December 27, 1965 Electronics
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This is the electronics market prediction for Russia, circa 1966. It was part of a comprehensive assessment by the editors of Electronics magazine of the state of commercial, military, and consumer electronics at the end of 1965. Then, as now, Russian electronics products are not considered to be serious competition to U.S. markets. For that matter, when is the last product of any type you bought with a "Made in Russia" stamp on it? Even though the Soviet Iron Curtain fell in 1992, very little progress has been made with mending fences with them. Unless you can find a news story on the state of the industry, detailed reports must be purchased from research companies like Statista. Their website has a lot of charts on Russia's current electronics market showing revenue in the consumer electronics segment amounts of US$2,942M in 2018.
Separate reports are included for
(the Berlin Wall was still up then), the
obviously not part of Europe, is also covered.
Russia Electronics Market
No threat seen to West in sale of electronics
The Soviet consumer electronics industry is far from primitive; however, for the foreseeable future the Soviets will offer no competition to Western producers. In fact, Russians will remain hungry, even starved, for Western imports.
This is the image emerging through the static of military secrecy and statistical reports in which electronics is not treated as an industry at all.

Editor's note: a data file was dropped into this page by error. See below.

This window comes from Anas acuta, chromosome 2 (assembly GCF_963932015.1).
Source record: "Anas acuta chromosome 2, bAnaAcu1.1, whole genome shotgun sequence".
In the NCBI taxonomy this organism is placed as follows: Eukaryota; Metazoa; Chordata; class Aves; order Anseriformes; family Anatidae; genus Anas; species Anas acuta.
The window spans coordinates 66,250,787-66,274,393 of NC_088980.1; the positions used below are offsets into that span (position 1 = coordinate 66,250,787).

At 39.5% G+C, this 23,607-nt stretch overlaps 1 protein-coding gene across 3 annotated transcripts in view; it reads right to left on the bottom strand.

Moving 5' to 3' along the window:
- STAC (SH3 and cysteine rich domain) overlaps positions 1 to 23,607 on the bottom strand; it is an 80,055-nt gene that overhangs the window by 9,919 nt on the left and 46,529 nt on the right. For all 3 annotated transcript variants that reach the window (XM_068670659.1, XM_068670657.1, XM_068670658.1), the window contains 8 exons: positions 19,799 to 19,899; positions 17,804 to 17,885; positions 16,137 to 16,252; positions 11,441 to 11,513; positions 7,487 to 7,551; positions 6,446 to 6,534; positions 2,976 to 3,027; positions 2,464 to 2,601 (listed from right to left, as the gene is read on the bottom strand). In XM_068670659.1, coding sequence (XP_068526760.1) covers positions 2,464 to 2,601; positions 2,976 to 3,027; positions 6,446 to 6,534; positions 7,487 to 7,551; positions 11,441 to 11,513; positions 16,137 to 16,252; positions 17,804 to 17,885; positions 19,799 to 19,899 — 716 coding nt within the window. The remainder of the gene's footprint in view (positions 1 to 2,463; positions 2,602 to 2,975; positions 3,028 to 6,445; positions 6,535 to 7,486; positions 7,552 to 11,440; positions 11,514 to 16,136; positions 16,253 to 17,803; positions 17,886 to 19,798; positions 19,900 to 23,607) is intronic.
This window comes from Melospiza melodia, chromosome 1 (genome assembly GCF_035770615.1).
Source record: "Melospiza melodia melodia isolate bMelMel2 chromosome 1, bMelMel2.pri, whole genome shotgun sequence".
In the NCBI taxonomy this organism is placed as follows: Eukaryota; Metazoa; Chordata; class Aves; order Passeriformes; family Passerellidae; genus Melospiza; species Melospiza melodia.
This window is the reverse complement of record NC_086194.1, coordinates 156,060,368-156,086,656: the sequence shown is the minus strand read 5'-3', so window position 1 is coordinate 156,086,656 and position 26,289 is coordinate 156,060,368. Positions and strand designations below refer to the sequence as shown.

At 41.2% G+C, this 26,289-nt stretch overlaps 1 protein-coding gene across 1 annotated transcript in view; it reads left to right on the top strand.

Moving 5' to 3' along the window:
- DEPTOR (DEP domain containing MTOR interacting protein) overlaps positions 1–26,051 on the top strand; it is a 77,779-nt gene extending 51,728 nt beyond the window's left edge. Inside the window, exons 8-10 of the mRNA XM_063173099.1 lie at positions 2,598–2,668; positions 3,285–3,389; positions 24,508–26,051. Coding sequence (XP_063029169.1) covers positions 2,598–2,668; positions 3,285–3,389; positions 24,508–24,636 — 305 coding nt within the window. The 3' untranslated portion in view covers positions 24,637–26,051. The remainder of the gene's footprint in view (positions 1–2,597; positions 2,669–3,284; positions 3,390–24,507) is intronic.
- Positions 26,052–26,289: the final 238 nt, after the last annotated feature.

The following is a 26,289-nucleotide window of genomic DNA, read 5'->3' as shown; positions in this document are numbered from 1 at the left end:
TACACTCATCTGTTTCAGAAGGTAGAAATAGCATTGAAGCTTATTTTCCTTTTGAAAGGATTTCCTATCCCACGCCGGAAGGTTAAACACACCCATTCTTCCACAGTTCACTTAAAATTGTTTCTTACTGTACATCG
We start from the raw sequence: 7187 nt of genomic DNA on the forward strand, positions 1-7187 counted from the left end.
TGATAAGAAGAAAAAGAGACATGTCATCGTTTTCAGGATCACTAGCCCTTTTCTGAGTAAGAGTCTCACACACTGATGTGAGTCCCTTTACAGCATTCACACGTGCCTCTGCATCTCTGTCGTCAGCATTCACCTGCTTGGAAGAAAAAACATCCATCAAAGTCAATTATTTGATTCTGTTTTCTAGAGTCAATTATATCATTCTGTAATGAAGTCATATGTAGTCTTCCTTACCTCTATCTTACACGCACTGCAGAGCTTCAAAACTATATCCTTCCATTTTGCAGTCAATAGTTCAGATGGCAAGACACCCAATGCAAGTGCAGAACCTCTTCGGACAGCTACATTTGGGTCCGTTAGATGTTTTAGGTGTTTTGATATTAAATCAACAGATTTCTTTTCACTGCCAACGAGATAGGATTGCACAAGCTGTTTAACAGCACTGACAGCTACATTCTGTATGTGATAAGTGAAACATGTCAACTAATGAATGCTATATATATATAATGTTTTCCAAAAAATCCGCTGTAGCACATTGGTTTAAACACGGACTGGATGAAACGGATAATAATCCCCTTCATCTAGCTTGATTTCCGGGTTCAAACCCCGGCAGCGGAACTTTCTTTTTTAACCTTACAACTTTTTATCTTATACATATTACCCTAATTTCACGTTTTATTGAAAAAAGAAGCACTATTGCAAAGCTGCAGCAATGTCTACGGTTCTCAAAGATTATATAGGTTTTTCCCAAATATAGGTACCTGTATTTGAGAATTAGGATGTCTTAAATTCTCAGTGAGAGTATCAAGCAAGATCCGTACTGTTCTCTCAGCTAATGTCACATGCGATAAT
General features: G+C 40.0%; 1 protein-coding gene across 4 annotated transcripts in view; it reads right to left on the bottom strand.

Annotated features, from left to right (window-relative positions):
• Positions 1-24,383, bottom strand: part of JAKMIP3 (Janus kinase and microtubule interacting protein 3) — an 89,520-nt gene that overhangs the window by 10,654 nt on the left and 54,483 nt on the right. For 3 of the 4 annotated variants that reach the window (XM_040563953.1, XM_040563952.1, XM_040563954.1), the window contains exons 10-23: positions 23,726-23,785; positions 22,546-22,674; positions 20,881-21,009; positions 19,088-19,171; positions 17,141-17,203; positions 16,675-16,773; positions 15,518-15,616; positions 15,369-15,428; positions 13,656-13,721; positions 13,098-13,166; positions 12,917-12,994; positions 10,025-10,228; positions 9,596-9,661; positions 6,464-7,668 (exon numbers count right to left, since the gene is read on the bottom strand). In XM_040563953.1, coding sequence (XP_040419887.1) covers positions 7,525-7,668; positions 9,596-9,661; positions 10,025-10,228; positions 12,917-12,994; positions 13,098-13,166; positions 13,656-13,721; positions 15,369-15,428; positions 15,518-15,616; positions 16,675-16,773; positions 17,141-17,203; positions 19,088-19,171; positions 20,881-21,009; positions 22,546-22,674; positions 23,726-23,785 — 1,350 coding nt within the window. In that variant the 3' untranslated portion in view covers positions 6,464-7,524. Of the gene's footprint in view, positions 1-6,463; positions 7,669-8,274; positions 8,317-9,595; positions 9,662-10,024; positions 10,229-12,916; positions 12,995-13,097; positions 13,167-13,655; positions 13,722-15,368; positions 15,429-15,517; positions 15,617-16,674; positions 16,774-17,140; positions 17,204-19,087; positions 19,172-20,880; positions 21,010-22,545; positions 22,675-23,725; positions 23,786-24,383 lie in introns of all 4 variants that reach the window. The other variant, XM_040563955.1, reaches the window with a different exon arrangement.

Recently, a Soviet official, asked if there was any computer larger or faster than the Minsk-22, then on display at an international showing, replied:
"Yes, but they're beyond the Urals." That's Russian slang for "military secret."
And in the USSR's annual book of vital statistics, running to more than 700 pages, nowhere is there to be found a figure relating to electronics in any useful way. Electronics production figures are wrapped up heavily in the military budget, which in turn is hidden behind headings such as "machine building" or "gross chemical output." (In fact, the old Ministry of Medium Machine Building was a code cover for the Soviet nuclear weapons production authority.)
Space program opened the door
It was the Soviet space program that released some facts on the country's electronics industry. Manned sputniks, moon shots, and deep-space probes told much that was new.
It's been demonstrated that the Soviets no longer are counting on the cushion that large booster rockets gave them in the early days of space exploration. The move is clearly toward denser electronic packages, though not necessarily toward American-style microminiaturization. The Soviets, apparently, will always favor the big power pack.
This year the Russians brought back 1,100-line pictures of the far side of the moon from a distance of several hundred thousand miles. Earlier they orbited a communications satellite with 40 watts of power, or ten times that of Early Bird. They claim they'll be able, shortly, to broadcast directly from an orbiting satellite into community television antennas.